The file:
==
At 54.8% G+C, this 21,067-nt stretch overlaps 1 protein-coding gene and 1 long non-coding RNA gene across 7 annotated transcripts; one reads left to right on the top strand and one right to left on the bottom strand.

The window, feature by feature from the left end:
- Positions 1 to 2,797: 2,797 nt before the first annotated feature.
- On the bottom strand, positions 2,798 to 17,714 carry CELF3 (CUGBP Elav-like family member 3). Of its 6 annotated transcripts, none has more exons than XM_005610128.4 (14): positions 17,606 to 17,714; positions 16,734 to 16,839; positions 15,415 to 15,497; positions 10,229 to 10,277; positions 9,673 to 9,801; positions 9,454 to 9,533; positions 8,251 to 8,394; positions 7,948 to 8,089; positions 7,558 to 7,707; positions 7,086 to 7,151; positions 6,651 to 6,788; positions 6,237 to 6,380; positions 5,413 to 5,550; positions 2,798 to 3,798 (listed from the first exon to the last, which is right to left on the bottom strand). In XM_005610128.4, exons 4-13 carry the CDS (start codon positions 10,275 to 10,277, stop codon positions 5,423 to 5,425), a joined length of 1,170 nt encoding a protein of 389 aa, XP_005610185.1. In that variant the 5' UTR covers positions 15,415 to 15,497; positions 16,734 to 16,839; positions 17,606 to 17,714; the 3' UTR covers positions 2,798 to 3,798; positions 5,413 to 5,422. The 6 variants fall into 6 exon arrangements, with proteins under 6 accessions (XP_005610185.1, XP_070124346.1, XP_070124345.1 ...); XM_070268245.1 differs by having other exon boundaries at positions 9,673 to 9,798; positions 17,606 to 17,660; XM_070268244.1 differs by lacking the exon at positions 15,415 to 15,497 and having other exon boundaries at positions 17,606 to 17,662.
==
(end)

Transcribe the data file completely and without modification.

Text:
At 54.8% G+C, this 21,067-nt stretch overlaps 1 protein-coding gene and 1 long non-coding RNA gene across 7 annotated transcripts; one reads left to right on the top strand and one right to left on the bottom strand.

The window, feature by feature from the left end:
- Positions 1 to 2,797: 2,797 nt before the first annotated feature.
- On the bottom strand, positions 2,798 to 17,714 carry CELF3 (CUGBP Elav-like family member 3). Of its 6 annotated transcripts, none has more exons than XM_005610128.4 (14): positions 17,606 to 17,714; positions 16,734 to 16,839; positions 15,415 to 15,497; positions 10,229 to 10,277; positions 9,673 to 9,801; positions 9,454 to 9,533; positions 8,251 to 8,394; positions 7,948 to 8,089; positions 7,558 to 7,707; positions 7,086 to 7,151; positions 6,651 to 6,788; positions 6,237 to 6,380; positions 5,413 to 5,550; positions 2,798 to 3,798 (listed from the first exon to the last, which is right to left on the bottom strand). In XM_005610128.4, exons 4-13 carry the CDS (start codon positions 10,275 to 10,277, stop codon positions 5,423 to 5,425), a joined length of 1,170 nt encoding a protein of 389 aa, XP_005610185.1. In that variant the 5' UTR covers positions 15,415 to 15,497; positions 16,734 to 16,839; positions 17,606 to 17,714; the 3' UTR covers positions 2,798 to 3,798; positions 5,413 to 5,422. The 6 variants fall into 6 exon arrangements, with proteins under 6 accessions (XP_005610185.1, XP_070124346.1, XP_070124345.1 ...); XM_070268245.1 differs by having other exon boundaries at positions 9,673 to 9,798; positions 17,606 to 17,660; XM_070268244.1 differs by lacking the exon at positions 15,415 to 15,497 and having other exon boundaries at positions 17,606 to 17,662.